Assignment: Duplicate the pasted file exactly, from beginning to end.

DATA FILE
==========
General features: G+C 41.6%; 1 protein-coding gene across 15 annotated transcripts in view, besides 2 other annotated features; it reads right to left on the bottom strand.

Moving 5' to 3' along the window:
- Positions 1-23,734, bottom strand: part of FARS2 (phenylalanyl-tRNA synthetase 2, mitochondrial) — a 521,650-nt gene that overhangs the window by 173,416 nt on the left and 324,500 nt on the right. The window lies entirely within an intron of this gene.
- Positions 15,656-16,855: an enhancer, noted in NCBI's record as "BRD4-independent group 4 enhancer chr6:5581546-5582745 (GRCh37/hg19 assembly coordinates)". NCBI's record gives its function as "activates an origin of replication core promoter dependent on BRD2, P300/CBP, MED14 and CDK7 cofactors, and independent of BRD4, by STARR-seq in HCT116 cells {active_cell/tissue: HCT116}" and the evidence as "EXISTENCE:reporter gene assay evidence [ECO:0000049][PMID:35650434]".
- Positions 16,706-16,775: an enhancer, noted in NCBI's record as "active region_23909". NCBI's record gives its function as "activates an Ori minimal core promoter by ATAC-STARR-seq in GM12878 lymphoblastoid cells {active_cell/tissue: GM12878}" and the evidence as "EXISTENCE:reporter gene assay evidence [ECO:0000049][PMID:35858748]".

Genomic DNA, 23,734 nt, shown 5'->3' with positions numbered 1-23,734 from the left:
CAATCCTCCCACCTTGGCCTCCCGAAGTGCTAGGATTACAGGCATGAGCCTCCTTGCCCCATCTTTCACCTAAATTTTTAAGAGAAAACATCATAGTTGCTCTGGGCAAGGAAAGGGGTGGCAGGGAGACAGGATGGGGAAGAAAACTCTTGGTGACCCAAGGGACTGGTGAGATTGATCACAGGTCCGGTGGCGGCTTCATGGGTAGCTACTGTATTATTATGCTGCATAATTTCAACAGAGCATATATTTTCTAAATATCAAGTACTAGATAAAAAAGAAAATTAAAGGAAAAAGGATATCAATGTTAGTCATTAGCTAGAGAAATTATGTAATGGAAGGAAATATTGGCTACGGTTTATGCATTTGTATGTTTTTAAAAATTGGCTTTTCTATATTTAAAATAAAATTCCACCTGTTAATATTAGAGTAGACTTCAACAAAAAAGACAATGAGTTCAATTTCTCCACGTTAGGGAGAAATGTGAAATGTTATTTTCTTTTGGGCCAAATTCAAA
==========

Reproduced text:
General features: G+C 41.6%; 1 protein-coding gene across 15 annotated transcripts in view, besides 2 other annotated features; it reads right to left on the bottom strand.

Moving 5' to 3' along the window:
- Positions 1-23,734, bottom strand: part of FARS2 (phenylalanyl-tRNA synthetase 2, mitochondrial) — a 521,650-nt gene that overhangs the window by 173,416 nt on the left and 324,500 nt on the right. The window lies entirely within an intron of this gene.
- Positions 15,656-16,855: an enhancer, noted in NCBI's record as "BRD4-independent group 4 enhancer chr6:5581546-5582745 (GRCh37/hg19 assembly coordinates)". NCBI's record gives its function as "activates an origin of replication core promoter dependent on BRD2, P300/CBP, MED14 and CDK7 cofactors, and independent of BRD4, by STARR-seq in HCT116 cells {active_cell/tissue: HCT116}" and the evidence as "EXISTENCE:reporter gene assay evidence [ECO:0000049][PMID:35650434]".
- Positions 16,706-16,775: an enhancer, noted in NCBI's record as "active region_23909". NCBI's record gives its function as "activates an Ori minimal core promoter by ATAC-STARR-seq in GM12878 lymphoblastoid cells {active_cell/tissue: GM12878}" and the evidence as "EXISTENCE:reporter gene assay evidence [ECO:0000049][PMID:35858748]".

Genomic DNA, 23,734 nt, shown 5'->3' with positions numbered 1-23,734 from the left:
CAATCCTCCCACCTTGGCCTCCCGAAGTGCTAGGATTACAGGCATGAGCCTCCTTGCCCCATCTTTCACCTAAATTTTTAAGAGAAAACATCATAGTTGCTCTGGGCAAGGAAAGGGGTGGCAGGGAGACAGGATGGGGAAGAAAACTCTTGGTGACCCAAGGGACTGGTGAGATTGATCACAGGTCCGGTGGCGGCTTCATGGGTAGCTACTGTATTATTATGCTGCATAATTTCAACAGAGCATATATTTTCTAAATATCAAGTACTAGATAAAAAAGAAAATTAAAGGAAAAAGGATATCAATGTTAGTCATTAGCTAGAGAAATTATGTAATGGAAGGAAATATTGGCTACGGTTTATGCATTTGTATGTTTTTAAAAATTGGCTTTTCTATATTTAAAATAAAATTCCACCTGTTAATATTAGAGTAGACTTCAACAAAAAAGACAATGAGTTCAATTTCTCCACGTTAGGGAGAAATGTGAAATGTTATTTTCTTTTGGGCCAAATTCAAA